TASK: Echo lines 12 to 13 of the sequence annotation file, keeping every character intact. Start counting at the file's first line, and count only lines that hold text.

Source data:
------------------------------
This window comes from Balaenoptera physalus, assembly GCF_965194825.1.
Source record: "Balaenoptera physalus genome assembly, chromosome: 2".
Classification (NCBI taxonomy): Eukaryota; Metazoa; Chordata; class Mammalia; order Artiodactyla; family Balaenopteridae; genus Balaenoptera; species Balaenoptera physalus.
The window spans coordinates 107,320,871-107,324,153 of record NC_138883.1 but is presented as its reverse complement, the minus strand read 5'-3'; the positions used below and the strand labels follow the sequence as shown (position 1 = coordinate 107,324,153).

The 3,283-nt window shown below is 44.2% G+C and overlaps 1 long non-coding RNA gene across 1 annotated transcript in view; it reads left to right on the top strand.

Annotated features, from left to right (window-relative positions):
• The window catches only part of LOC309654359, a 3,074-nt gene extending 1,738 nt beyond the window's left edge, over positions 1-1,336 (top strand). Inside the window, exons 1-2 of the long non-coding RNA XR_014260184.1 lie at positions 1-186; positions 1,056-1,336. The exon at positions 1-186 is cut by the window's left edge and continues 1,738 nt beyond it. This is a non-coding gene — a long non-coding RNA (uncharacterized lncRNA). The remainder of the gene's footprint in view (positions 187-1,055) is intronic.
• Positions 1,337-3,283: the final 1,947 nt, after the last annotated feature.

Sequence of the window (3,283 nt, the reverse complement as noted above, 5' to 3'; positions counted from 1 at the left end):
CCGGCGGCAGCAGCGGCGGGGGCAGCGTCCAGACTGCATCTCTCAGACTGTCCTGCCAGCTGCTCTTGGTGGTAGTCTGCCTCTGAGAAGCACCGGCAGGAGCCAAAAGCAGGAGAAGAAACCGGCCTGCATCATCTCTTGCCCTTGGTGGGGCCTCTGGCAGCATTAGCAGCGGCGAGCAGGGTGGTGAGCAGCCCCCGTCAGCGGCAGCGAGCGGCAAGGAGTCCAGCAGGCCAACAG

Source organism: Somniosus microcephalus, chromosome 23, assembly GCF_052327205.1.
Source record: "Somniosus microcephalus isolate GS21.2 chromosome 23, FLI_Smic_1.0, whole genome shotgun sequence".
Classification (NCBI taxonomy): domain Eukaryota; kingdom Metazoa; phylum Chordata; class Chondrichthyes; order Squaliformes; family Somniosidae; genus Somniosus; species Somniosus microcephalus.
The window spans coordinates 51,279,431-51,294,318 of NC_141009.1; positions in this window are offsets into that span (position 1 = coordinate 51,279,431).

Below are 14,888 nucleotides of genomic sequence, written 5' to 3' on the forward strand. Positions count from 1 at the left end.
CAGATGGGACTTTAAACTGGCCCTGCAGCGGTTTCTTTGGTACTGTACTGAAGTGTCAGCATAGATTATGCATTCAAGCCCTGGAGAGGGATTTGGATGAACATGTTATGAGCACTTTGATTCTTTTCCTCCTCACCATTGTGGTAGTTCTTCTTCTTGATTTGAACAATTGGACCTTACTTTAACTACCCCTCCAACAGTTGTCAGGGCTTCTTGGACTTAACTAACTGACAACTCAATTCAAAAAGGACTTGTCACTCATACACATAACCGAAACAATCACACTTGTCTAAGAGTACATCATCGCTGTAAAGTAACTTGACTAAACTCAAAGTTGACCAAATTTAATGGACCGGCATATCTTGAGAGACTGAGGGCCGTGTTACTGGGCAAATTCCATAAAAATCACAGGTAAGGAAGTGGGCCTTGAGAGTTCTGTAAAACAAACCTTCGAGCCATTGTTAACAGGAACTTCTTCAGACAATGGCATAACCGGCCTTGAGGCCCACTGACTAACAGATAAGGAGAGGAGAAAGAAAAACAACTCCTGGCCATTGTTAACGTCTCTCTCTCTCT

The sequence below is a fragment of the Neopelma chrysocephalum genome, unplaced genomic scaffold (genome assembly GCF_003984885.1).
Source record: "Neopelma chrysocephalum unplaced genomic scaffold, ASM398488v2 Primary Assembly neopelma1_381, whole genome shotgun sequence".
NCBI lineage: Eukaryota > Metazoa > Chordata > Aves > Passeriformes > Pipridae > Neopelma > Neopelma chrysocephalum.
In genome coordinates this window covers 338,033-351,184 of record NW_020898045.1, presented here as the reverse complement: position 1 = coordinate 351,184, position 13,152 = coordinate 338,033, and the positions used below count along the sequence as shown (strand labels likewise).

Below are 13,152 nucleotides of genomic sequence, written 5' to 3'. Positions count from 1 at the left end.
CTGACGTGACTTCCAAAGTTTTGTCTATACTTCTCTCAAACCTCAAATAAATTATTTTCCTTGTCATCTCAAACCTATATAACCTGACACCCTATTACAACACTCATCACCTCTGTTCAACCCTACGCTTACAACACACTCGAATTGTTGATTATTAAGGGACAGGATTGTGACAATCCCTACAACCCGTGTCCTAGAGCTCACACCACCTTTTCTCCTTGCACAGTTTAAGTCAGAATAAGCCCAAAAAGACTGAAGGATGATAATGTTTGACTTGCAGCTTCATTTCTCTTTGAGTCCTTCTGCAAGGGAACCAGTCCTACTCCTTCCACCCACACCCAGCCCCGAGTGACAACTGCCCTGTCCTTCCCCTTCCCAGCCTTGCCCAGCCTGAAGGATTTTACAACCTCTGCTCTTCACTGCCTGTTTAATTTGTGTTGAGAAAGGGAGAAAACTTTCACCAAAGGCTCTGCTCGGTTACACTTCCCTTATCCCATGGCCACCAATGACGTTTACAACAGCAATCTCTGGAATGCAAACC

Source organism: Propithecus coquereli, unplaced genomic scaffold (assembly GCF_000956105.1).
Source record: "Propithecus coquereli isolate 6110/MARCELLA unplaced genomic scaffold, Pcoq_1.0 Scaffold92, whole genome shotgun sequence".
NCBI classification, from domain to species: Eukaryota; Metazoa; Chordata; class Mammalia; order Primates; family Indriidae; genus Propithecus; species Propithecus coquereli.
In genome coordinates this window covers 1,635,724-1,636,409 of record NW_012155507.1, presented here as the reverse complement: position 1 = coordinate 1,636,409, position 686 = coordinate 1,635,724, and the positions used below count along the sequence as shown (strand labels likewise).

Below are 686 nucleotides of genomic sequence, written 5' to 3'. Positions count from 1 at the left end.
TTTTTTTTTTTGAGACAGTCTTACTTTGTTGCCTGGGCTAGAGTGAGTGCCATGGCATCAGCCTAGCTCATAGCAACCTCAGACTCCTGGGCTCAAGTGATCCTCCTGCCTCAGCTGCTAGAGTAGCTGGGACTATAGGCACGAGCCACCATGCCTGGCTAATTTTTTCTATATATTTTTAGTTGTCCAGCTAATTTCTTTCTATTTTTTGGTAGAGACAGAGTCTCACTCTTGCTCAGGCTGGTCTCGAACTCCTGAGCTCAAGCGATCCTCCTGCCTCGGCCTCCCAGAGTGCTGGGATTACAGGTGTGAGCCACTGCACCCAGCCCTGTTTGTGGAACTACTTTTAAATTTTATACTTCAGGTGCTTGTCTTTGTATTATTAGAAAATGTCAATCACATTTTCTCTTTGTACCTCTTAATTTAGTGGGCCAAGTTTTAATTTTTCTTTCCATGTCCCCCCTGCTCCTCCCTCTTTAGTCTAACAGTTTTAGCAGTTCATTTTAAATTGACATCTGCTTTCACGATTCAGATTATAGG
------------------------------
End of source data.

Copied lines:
Source record: "Somniosus microcephalus isolate GS21.2 chromosome 23, FLI_Smic_1.0, whole genome shotgun sequence".
Classification (NCBI taxonomy): domain Eukaryota; kingdom Metazoa; phylum Chordata; class Chondrichthyes; order Squaliformes; family Somniosidae; genus Somniosus; species Somniosus microcephalus.